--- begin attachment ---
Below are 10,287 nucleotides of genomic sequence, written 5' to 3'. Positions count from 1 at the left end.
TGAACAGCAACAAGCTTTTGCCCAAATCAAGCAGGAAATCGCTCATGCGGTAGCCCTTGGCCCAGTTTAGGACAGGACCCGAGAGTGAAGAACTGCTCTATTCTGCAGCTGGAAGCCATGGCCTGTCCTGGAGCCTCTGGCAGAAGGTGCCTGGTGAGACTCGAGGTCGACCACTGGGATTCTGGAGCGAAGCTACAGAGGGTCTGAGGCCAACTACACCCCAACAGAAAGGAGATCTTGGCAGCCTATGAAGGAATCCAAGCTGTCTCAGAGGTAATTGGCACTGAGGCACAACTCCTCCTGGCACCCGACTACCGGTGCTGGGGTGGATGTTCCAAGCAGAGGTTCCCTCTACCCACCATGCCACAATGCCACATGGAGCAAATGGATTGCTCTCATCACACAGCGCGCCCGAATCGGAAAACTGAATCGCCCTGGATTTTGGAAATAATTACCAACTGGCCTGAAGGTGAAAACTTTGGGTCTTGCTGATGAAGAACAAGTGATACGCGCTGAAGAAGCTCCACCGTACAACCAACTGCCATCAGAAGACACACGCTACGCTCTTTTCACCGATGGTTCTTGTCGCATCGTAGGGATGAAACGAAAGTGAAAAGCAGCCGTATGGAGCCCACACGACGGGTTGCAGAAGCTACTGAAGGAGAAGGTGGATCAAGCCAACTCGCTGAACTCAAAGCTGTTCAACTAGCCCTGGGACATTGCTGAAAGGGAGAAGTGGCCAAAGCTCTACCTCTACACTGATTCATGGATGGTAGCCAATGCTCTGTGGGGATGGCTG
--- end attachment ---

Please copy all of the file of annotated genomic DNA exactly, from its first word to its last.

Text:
Below are 10,287 nucleotides of genomic sequence, written 5' to 3'. Positions count from 1 at the left end.
TGAACAGCAACAAGCTTTTGCCCAAATCAAGCAGGAAATCGCTCATGCGGTAGCCCTTGGCCCAGTTTAGGACAGGACCCGAGAGTGAAGAACTGCTCTATTCTGCAGCTGGAAGCCATGGCCTGTCCTGGAGCCTCTGGCAGAAGGTGCCTGGTGAGACTCGAGGTCGACCACTGGGATTCTGGAGCGAAGCTACAGAGGGTCTGAGGCCAACTACACCCCAACAGAAAGGAGATCTTGGCAGCCTATGAAGGAATCCAAGCTGTCTCAGAGGTAATTGGCACTGAGGCACAACTCCTCCTGGCACCCGACTACCGGTGCTGGGGTGGATGTTCCAAGCAGAGGTTCCCTCTACCCACCATGCCACAATGCCACATGGAGCAAATGGATTGCTCTCATCACACAGCGCGCCCGAATCGGAAAACTGAATCGCCCTGGATTTTGGAAATAATTACCAACTGGCCTGAAGGTGAAAACTTTGGGTCTTGCTGATGAAGAACAAGTGATACGCGCTGAAGAAGCTCCACCGTACAACCAACTGCCATCAGAAGACACACGCTACGCTCTTTTCACCGATGGTTCTTGTCGCATCGTAGGGATGAAACGAAAGTGAAAAGCAGCCGTATGGAGCCCACACGACGGGTTGCAGAAGCTACTGAAGGAGAAGGTGGATCAAGCCAACTCGCTGAACTCAAAGCTGTTCAACTAGCCCTGGGACATTGCTGAAAGGGAGAAGTGGCCAAAGCTCTACCTCTACACTGATTCATGGATGGTAGCCAATGCTCTGTGGGGATGGCTG